A California federal judge on Friday trimmed a proposed class action accusing R.C. Bigelow Inc. of inflating the health benefits of antioxidants in its tea products, saying he was convinced by consumers' arguments that those boasts were unlawful but not that they were fraudulent or unfair.
Amazon.com Inc. told a Kentucky federal judge on Friday that an upcoming U.S. Supreme Court ruling on whether employees deserve pay for time spent passing through security checks will “absolutely” affect wage claims brought against Amazon by California warehouse workers.
Tomales Bay Oyster Co. and several Bay Area restaurants launched suit in California federal court Friday alleging federal officials violated aquaculture and coastal management laws when they ordered the Drakes Bay Oyster Co., a major California oyster farm, to shut down by July 31.
A former Autonomy Corp. executive on Monday filed a motion in California federal court seeking to block Hewlett-Packard Co.'s proposed settlement of three shareholder derivative lawsuits stemming from its $11.1 billion acquisition of Autonomy, contending that the deal is collusive and unfair.
A Ninth Circuit decision in Thomas v. Taco Bell Corp. provides much-needed guidance and a clear limitation on the vicarious liability concepts introduced by the Federal Communications Commission to the Telephone Consumer Protection Act litigation mix, say Paul Werner and J. Aaron George of Sheppard Mullin Richter & Hampton LLP.
Nondiverse state court defendants facing purely state law claims that seek to secure federal jurisdiction should determine whether a good faith basis exists to pursue a third-party action against a federal actor in order to trigger the representative U.S. Attorney’s certification and remove such claims under the Westfall Act, say Michael Blumenfeld and Jonathan Singer of Miles & Stockbridge PC.
The California Supreme Court's Verdugo v. Target Corp. is a reprieve — likely a temporary one — and falls short of providing guidance retailers can rely on in deciding whether to make automated external defibrillators available on their premises, say Edward Stumpp and Mitchell Langberg of Brownstein Hyatt Farber Schreck LLP.
Unfortunately, the Foreign Trade Antitrust Improvements Act does not provide much guidance on how “direct” an effect on U.S. commerce must be for it to come within the scope of the Sherman Act, and subsequent case law — including the recent Ninth Circuit AU Optronics ruling — has not settled the issue, say attorneys with Mayer Brown LLP.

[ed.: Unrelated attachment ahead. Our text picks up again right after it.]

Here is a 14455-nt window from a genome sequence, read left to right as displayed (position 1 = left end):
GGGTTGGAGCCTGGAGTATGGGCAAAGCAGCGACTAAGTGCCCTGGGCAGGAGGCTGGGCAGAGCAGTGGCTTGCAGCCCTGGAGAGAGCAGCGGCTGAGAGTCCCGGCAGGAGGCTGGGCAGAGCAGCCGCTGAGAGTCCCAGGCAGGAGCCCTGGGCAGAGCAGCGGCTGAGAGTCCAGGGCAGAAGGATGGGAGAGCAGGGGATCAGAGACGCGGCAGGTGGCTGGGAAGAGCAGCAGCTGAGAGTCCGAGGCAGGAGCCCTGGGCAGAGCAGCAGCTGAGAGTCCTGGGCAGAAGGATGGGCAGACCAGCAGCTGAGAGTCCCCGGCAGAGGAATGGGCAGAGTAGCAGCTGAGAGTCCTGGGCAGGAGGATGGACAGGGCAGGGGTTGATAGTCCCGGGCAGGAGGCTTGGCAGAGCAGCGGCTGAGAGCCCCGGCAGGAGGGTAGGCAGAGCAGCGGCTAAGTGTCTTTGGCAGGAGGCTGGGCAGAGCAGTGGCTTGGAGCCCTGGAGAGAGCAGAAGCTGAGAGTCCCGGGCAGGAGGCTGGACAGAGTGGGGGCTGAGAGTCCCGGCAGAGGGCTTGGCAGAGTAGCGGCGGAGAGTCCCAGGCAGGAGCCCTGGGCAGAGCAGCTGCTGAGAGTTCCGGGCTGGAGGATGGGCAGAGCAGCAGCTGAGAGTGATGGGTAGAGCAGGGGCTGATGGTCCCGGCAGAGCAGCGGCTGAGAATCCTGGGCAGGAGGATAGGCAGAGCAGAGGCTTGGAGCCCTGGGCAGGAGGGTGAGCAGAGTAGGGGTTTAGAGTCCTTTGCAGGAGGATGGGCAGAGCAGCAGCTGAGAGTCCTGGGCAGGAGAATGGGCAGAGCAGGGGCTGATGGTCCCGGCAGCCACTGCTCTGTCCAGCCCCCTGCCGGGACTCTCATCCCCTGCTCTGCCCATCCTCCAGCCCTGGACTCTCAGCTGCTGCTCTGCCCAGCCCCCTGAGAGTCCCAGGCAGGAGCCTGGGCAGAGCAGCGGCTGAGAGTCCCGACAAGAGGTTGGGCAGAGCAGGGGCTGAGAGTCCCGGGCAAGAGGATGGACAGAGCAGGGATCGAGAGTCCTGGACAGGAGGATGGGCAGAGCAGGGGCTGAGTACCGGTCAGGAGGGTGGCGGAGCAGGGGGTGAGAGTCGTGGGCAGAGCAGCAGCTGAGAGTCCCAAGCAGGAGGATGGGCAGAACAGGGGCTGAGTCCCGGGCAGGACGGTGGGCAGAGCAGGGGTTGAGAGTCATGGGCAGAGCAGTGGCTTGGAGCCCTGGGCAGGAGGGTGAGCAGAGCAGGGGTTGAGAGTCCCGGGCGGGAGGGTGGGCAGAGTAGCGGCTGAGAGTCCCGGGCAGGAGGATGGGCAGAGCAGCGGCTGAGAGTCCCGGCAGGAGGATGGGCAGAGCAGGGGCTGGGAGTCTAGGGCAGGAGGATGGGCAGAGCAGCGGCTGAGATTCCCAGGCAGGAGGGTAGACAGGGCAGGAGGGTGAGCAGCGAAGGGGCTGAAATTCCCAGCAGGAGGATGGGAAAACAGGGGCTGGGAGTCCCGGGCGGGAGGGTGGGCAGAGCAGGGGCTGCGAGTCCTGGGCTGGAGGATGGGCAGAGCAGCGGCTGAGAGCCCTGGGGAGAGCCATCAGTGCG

The U.S. Securities and Exchange Commission’s settlement with a California school district — the first under the new Municipalities Continuing Disclosure Cooperation initiative — is significant for what it does not do, say attorneys with Bracewell & Giuliani LLP.
The trend of indexing minimum wage increases to the Consumer Price Index will have significant, long-term implications for states and municipalities, telling us two things: minimum wage rates will likely continue to rise annually and will bring with them an increase in potential wage liability exposure for employers, say James McNeill and Peter Stockburger of McKenna Long & Aldridge LLP.
It only took the threat of a 10 cent cost increase to make people bring their own bags to Bay Area grocery stores. What if we gave partners an extra $10,000 for increasing diversity in their firms? asks Orrick Herrington & Sutcliffe LLP partner Patricia Gillette.
AB 2418 would add California to the growing list of states that allow patients to opt out of insurance requirements that oblige them to refill certain prescriptions through mail-order pharmacies rather than retail pharmacies, causing system and program changes for health plans, insurers and pharmacy benefit management companies, say attorneys at Quarles & Brady LLP.
Recent decisions demonstrate that defendants in consumer fraud class actions should continue to pursue motions to dismiss and press plaintiffs to sufficiently articulate facts — success can reduce costs and exposure before discovery and class certification, say Jennifer Ratner and Amy Lally of Sidley Austin LLP.
California Attorney General Kamala Harris's much anticipated guidance on public-facing privacy statements is relevant to consumers and regulators at the federal, state and even international level, says Tanya Forsheit, a founding partner of InfoLawGroup LLP.